The other day, my son came home from school and repeated a racist joke one of his friends had shared. I was horrified, and I let him have it. Mike and I believe with all our hearts that racism has no part in a Christian's life, and we have done our level best to pass that value on to our kids.
After leaving the child in NO doubt whatsoever about how THIS family views that sort of thing, I was left wondering what I should do next.
Do you contact the parents of the other child? Do you let it go and realize you can't control what goes on in their homes? Do you coach the child what to say next time his friend starts in--or tell him to quit hanging around the other kid? Do you let the teacher know what was said and by whom?
I wanted to react, but not over-react. As I pondered what to do, a sweet friend shared with me a guideline that has served her well, which she calls the Rule of Ten. Wait ten minutes, ten hours, or ten days to respond, depending on the situation.
The appalled email I might have fired off within ten minutes might have caused ME to sin as well. In ten hours, my angry reaction calmed considerably--and I was able to talk it over with my husband. In ten days, I would be able to arrange to see the other parents in a casual setting and bring it up in a constructive manner in a less emotionally-charged situation.
Proverbs 29:11 says, "A fool uttereth all his mind; but a wise man keepeth it in until afterwards." While not every situation lends itself to applying the Rule of Ten, I do appreciate the idea of a considered guideline to help me supress my natural knee-jerk reaction to upsetting news.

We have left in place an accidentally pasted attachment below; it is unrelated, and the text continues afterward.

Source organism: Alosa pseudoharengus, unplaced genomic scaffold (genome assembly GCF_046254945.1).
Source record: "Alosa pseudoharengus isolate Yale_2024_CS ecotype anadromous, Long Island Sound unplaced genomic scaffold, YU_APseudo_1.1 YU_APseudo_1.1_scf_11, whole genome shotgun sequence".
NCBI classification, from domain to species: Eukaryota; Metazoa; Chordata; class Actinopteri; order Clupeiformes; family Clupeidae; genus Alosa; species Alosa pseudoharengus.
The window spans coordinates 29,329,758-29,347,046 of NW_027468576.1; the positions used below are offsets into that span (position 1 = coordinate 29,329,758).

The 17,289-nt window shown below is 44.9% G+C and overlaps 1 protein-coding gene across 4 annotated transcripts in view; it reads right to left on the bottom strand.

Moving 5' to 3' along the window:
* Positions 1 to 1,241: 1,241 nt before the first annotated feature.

It is possible to be angry, yet sin not (Ephesians 4:26). I may never do anything further about this particular situation at all--I'm still praying about it. But in the meantime, my son is watching. My daughter is watching. And how I manage MY reaction to the situation could be more damaging to them than the joke was in the first place.
Heavenly Father, God Only Wise, enable me be the kind of mom and fellow parent that is like the believer in James 1:19--"swift to hear, slow to speak, and slow to wrath." Thank You for bringing this to my attention. Help me be a mother who is tuned in enough to spot sin in it's infancy and guide my children in the paths of life. Bless my son as he turns this all over in his mind and cause him to come to see Your precious creation with Your eyes, not his own. Thank You for the lesson You are teaching me and my family this week. Cause us all to be a people who bring You honor in the way we think about and deal with anyone who is different from us. Amen.